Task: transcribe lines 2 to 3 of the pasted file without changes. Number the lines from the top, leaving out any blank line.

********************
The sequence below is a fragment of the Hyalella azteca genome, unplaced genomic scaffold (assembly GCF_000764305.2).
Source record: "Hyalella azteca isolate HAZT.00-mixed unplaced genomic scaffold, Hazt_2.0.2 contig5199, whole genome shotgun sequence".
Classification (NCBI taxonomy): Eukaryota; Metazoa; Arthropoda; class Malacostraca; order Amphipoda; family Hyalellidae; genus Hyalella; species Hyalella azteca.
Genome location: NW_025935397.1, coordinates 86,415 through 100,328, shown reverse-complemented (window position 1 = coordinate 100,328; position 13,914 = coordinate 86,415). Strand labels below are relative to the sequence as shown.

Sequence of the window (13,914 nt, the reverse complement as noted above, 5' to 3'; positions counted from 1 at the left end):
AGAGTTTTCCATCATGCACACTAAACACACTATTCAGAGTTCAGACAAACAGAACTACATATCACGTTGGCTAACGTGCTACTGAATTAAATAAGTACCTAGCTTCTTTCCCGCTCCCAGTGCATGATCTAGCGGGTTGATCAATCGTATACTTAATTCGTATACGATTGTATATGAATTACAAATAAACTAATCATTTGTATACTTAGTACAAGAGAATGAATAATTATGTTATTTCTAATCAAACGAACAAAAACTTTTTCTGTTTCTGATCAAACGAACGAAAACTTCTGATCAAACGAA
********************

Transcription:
Source record: "Hyalella azteca isolate HAZT.00-mixed unplaced genomic scaffold, Hazt_2.0.2 contig5199, whole genome shotgun sequence".
Classification (NCBI taxonomy): Eukaryota; Metazoa; Arthropoda; class Malacostraca; order Amphipoda; family Hyalellidae; genus Hyalella; species Hyalella azteca.